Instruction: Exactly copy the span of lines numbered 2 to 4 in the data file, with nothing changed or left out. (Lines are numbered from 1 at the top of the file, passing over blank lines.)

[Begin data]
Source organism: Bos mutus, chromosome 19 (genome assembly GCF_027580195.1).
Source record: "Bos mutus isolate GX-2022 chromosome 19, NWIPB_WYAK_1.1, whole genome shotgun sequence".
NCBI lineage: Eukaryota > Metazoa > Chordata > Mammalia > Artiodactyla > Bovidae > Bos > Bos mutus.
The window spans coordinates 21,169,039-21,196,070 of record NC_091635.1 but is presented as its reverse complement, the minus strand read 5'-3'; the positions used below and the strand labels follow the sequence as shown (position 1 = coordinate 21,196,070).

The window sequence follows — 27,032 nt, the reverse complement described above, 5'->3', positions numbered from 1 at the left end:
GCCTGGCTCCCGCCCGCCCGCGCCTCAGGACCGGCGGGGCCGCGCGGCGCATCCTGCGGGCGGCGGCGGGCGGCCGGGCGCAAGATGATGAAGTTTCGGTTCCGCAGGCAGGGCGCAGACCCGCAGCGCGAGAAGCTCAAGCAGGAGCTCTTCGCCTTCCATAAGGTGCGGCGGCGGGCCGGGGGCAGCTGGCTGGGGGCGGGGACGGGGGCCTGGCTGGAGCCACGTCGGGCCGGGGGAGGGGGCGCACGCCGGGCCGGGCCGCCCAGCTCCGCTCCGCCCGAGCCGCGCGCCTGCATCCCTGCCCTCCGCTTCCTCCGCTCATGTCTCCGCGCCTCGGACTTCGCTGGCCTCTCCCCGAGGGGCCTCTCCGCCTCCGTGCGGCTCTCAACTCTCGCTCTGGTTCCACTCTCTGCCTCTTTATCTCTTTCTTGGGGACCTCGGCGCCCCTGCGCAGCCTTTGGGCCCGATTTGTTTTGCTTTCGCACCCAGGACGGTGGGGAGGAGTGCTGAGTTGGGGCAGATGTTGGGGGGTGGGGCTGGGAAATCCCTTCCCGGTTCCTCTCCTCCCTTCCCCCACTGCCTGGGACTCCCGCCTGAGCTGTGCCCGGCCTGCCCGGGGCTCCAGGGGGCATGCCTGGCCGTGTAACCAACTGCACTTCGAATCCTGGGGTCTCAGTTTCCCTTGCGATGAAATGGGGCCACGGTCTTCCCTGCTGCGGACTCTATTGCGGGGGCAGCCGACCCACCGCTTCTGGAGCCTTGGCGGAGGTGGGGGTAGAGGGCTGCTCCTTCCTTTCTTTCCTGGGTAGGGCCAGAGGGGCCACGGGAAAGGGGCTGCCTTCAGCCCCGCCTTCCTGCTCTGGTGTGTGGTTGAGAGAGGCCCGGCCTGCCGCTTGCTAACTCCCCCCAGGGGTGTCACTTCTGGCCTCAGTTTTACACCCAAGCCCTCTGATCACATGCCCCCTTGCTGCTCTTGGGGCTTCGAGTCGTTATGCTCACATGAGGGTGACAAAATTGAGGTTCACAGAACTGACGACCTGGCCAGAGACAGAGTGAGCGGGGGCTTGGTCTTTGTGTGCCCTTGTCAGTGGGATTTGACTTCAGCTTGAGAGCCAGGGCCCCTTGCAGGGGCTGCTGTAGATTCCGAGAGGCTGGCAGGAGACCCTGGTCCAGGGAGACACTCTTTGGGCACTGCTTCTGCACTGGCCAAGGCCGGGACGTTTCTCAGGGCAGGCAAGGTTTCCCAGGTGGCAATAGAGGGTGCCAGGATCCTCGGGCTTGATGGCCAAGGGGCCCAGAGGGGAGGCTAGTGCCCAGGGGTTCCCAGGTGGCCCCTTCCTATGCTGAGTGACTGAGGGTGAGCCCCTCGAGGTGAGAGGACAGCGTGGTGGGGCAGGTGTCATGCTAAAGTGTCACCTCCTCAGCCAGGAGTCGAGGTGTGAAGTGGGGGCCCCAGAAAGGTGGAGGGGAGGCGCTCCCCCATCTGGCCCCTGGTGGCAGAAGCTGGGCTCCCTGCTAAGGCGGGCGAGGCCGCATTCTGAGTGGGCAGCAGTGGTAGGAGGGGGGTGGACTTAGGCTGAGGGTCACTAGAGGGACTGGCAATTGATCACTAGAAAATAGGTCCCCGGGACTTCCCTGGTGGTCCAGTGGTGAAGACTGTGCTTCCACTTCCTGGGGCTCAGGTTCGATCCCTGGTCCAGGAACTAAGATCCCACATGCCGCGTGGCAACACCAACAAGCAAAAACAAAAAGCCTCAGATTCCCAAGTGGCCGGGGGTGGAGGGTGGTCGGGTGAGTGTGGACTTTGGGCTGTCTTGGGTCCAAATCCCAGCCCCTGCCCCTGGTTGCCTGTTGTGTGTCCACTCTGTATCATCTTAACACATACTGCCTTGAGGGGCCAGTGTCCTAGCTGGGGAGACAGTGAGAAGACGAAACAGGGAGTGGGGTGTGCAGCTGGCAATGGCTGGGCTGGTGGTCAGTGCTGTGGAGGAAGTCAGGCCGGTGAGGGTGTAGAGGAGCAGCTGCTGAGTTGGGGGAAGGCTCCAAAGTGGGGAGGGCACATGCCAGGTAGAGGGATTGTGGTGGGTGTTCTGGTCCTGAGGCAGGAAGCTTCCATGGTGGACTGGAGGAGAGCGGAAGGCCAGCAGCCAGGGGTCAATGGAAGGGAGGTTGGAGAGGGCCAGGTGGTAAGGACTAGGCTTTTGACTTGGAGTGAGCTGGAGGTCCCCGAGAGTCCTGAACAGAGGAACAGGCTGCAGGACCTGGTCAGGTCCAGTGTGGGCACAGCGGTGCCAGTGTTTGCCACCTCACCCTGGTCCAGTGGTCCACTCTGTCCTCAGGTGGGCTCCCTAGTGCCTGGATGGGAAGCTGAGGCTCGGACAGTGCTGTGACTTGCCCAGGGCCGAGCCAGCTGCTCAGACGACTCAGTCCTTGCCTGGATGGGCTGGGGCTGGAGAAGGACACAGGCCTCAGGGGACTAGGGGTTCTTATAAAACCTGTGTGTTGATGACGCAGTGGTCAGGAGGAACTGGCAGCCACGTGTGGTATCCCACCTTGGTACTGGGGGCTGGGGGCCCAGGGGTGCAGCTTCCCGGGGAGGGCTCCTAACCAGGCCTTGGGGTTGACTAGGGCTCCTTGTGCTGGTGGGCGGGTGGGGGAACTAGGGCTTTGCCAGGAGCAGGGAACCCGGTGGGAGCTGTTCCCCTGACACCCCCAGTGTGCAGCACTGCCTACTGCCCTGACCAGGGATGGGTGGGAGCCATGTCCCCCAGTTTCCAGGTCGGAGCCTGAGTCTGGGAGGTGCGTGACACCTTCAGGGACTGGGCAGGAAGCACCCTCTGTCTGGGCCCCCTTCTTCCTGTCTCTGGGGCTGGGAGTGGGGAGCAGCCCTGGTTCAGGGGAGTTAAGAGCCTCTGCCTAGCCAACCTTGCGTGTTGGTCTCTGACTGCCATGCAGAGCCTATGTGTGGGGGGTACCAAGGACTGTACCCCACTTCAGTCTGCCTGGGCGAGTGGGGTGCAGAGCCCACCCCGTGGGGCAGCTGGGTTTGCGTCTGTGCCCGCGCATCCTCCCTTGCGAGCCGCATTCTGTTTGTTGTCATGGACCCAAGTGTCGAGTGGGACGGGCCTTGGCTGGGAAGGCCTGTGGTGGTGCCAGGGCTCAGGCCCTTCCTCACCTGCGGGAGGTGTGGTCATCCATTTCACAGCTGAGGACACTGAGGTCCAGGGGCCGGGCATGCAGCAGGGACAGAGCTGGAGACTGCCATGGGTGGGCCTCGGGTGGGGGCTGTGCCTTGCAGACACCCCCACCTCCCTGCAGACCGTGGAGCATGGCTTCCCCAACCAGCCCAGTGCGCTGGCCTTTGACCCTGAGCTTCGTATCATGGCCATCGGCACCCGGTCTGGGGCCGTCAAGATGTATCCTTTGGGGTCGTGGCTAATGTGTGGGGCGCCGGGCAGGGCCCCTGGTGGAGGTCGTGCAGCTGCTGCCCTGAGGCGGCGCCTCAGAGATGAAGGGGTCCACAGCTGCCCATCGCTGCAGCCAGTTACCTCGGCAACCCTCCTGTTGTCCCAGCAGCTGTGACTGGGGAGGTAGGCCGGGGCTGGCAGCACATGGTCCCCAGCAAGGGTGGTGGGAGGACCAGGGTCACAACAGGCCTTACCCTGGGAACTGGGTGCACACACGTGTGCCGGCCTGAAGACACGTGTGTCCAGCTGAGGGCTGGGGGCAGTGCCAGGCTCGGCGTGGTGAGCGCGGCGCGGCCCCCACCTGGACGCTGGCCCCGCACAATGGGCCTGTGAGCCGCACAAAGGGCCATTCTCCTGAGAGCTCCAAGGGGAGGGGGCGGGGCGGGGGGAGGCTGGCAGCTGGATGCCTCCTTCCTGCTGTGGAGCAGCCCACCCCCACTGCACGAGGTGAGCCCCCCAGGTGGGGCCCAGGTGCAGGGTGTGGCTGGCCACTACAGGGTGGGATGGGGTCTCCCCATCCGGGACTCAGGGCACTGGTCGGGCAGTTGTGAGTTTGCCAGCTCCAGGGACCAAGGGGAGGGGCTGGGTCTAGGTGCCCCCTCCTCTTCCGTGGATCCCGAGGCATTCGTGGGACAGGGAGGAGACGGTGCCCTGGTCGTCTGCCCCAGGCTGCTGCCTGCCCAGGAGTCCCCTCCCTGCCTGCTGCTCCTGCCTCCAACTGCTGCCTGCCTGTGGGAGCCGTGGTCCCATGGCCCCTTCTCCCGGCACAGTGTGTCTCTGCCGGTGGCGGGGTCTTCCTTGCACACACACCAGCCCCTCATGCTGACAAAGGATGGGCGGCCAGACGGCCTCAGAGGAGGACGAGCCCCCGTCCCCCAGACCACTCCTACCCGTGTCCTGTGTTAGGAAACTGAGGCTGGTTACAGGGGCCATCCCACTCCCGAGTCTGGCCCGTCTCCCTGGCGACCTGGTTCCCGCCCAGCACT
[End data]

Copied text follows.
Source record: "Bos mutus isolate GX-2022 chromosome 19, NWIPB_WYAK_1.1, whole genome shotgun sequence".
NCBI lineage: Eukaryota > Metazoa > Chordata > Mammalia > Artiodactyla > Bovidae > Bos > Bos mutus.
The window spans coordinates 21,169,039-21,196,070 of record NC_091635.1 but is presented as its reverse complement, the minus strand read 5'-3'; the positions used below and the strand labels follow the sequence as shown (position 1 = coordinate 21,196,070).